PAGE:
c. 1300, performen, "carry into effect, fulfill, discharge, carry out what is demanded or required," via Anglo-French performer, performir, altered (by influence of Old French forme "form") from Old French parfornir "to do, carry out, finish, accomplish," from par- "completely" (see per-) + fornir "to provide" (see furnish). Church Latin had a compound performo "to form thoroughly, to form."
Theatrical/musical senses of "act or represent on or as on a stage; sing or render on a musical instrument" are from c. 1600. The verb was used with wider senses in Middle English than now, including "to make, construct; produce, bring about;" also "come true" (of dreams), and to performen muche time was "to live long." Related: Performed; performing; performable.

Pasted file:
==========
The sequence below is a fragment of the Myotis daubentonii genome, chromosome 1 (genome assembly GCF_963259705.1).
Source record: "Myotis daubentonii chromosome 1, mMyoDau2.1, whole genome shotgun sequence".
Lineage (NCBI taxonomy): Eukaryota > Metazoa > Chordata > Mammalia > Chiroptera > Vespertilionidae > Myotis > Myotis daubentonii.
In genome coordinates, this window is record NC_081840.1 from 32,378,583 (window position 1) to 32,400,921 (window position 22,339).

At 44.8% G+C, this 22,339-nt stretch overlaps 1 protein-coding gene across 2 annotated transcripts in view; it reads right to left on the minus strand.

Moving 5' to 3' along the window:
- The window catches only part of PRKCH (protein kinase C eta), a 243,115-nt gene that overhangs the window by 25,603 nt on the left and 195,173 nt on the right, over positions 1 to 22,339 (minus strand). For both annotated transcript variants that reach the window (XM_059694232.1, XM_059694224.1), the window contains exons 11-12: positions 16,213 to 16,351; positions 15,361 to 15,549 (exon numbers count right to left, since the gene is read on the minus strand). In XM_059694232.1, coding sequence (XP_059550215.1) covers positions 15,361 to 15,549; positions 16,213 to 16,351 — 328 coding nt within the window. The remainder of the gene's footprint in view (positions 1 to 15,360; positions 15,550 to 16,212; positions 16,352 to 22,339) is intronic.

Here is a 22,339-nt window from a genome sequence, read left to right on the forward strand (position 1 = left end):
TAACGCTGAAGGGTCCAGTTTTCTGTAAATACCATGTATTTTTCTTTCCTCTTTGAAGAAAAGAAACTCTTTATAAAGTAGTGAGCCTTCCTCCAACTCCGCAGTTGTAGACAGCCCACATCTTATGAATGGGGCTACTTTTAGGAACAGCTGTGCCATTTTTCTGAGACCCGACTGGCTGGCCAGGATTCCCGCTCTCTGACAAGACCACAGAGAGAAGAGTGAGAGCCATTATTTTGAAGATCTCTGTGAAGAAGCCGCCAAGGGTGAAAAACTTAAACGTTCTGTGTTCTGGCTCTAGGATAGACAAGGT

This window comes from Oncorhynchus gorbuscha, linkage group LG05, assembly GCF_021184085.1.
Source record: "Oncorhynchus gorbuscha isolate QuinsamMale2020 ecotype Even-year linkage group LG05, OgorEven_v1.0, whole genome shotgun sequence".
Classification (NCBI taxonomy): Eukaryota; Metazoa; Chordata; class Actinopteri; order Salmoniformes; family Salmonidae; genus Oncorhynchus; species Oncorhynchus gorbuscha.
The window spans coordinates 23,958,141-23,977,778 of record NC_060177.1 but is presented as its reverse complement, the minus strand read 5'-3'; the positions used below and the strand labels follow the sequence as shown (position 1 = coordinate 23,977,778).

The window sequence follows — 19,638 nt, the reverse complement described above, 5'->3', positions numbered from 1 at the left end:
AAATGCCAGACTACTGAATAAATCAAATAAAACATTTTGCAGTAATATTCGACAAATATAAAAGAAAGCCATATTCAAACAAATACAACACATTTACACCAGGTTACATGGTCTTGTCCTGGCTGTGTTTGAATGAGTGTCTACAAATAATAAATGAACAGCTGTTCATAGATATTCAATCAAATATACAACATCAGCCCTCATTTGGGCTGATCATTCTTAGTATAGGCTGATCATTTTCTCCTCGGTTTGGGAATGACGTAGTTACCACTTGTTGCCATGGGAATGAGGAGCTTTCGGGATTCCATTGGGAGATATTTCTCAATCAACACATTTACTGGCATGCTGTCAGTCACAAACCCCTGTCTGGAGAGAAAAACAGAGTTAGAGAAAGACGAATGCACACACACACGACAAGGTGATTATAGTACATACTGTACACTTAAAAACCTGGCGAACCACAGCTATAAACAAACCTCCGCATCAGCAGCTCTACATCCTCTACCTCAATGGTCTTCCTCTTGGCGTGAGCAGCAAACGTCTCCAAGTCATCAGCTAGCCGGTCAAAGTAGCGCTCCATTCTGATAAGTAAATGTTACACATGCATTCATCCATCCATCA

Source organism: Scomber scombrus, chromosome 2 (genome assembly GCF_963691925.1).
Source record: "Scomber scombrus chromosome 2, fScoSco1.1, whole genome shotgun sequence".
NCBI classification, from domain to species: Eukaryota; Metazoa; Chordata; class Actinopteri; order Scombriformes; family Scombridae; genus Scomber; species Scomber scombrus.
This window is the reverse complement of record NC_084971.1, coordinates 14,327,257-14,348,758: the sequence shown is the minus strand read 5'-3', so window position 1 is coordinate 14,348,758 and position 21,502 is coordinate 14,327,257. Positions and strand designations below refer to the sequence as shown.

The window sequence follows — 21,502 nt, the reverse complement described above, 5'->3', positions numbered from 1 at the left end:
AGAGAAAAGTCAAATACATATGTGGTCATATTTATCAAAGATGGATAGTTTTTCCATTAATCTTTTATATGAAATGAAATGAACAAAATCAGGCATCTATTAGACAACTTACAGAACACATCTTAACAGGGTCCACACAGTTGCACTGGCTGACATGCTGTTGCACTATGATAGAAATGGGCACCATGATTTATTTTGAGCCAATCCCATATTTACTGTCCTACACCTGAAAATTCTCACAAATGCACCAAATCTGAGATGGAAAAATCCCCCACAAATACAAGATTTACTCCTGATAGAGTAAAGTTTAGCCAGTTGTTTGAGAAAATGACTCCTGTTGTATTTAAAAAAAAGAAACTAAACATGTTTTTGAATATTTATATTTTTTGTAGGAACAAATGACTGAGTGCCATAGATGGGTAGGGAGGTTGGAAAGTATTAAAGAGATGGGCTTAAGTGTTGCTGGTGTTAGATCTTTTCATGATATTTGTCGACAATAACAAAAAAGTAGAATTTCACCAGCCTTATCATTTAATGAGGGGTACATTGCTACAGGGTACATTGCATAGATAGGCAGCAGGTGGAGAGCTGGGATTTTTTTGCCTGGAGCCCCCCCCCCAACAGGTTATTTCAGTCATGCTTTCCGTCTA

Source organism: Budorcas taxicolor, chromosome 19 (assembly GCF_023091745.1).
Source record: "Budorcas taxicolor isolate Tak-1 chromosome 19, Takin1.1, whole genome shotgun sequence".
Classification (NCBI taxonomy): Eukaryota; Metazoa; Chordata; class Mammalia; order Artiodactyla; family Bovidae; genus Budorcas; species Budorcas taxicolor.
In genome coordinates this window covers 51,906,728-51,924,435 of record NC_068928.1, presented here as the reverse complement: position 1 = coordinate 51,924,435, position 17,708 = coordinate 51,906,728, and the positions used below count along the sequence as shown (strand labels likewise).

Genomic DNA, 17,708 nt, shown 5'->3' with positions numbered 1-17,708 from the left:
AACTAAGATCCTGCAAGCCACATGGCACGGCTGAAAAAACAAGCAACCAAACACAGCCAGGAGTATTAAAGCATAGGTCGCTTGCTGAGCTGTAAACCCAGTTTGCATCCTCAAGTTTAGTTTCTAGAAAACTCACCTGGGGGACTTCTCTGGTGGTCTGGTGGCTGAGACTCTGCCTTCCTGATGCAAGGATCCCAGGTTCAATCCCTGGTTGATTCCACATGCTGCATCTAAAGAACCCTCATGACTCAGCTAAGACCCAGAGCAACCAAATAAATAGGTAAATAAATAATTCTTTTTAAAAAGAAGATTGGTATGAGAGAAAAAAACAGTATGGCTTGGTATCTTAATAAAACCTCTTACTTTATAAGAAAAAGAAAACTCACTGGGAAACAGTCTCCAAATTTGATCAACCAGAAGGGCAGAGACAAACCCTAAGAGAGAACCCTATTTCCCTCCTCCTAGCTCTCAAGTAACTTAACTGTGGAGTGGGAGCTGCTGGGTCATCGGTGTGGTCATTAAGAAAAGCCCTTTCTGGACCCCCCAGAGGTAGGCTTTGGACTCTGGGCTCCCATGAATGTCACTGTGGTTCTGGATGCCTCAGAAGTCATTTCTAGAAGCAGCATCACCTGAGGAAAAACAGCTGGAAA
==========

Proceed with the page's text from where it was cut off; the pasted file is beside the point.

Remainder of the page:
word-forming element making adjectives from verbs, meaning "pertaining to, tending to; doing, serving to do," in some cases from Old French -if, but usually directly from Latin adjectival suffix -ivus (source also of Italian and Spanish -ivo). In some words borrowed from French at an early date it has been reduced to -y (as in hasty, tardy).